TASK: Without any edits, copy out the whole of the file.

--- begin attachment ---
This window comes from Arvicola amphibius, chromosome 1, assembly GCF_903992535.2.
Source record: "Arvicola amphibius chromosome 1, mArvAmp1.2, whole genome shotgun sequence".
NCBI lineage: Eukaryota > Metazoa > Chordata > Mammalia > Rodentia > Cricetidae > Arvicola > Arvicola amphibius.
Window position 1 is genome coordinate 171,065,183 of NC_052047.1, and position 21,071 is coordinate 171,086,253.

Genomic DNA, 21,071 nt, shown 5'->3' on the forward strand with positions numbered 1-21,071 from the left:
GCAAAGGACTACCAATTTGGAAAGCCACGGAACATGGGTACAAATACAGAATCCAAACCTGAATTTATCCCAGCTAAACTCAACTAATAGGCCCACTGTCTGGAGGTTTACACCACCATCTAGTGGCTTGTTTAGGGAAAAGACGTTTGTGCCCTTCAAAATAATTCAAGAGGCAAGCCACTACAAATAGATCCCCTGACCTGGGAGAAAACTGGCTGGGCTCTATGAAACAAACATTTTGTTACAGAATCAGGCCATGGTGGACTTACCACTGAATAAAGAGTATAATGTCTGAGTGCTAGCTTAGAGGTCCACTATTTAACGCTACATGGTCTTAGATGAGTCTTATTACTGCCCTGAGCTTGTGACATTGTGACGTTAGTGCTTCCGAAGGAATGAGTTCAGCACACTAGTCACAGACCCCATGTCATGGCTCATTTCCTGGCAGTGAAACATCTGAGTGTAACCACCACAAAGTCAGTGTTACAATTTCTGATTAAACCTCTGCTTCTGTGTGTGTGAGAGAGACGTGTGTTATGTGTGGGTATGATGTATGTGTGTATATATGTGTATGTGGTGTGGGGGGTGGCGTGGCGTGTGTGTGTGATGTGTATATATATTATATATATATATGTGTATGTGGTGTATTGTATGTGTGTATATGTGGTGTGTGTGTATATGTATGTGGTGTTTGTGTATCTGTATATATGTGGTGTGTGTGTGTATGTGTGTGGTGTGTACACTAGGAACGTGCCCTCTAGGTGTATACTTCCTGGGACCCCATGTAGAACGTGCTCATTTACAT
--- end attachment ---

This window comes from Arvicola amphibius, chromosome 1, assembly GCF_903992535.2.
Source record: "Arvicola amphibius chromosome 1, mArvAmp1.2, whole genome shotgun sequence".
NCBI lineage: Eukaryota > Metazoa > Chordata > Mammalia > Rodentia > Cricetidae > Arvicola > Arvicola amphibius.
Window position 1 is genome coordinate 171,065,183 of NC_052047.1, and position 21,071 is coordinate 171,086,253.

Genomic DNA, 21,071 nt, shown 5'->3' on the forward strand with positions numbered 1-21,071 from the left:
GCAAAGGACTACCAATTTGGAAAGCCACGGAACATGGGTACAAATACAGAATCCAAACCTGAATTTATCCCAGCTAAACTCAACTAATAGGCCCACTGTCTGGAGGTTTACACCACCATCTAGTGGCTTGTTTAGGGAAAAGACGTTTGTGCCCTTCAAAATAATTCAAGAGGCAAGCCACTACAAATAGATCCCCTGACCTGGGAGAAAACTGGCTGGGCTCTATGAAACAAACATTTTGTTACAGAATCAGGCCATGGTGGACTTACCACTGAATAAAGAGTATAATGTCTGAGTGCTAGCTTAGAGGTCCACTATTTAACGCTACATGGTCTTAGATGAGTCTTATTACTGCCCTGAGCTTGTGACATTGTGACGTTAGTGCTTCCGAAGGAATGAGTTCAGCACACTAGTCACAGACCCCATGTCATGGCTCATTTCCTGGCAGTGAAACATCTGAGTGTAACCACCACAAAGTCAGTGTTACAATTTCTGATTAAACCTCTGCTTCTGTGTGTGTGAGAGAGACGTGTGTTATGTGTGGGTATGATGTATGTGTGTATATATGTGTATGTGGTGTGGGGGGTGGCGTGGCGTGTGTGTGTGATGTGTATATATATTATATATATATATGTGTATGTGGTGTATTGTATGTGTGTATATGTGGTGTGTGTGTATATGTATGTGGTGTTTGTGTATCTGTATATATGTGGTGTGTGTGTGTATGTGTGTGGTGTGTACACTAGGAACGTGCCCTCTAGGTGTATACTTCCTGGGACCCCATGTAGAACGTGCTCATTTACAT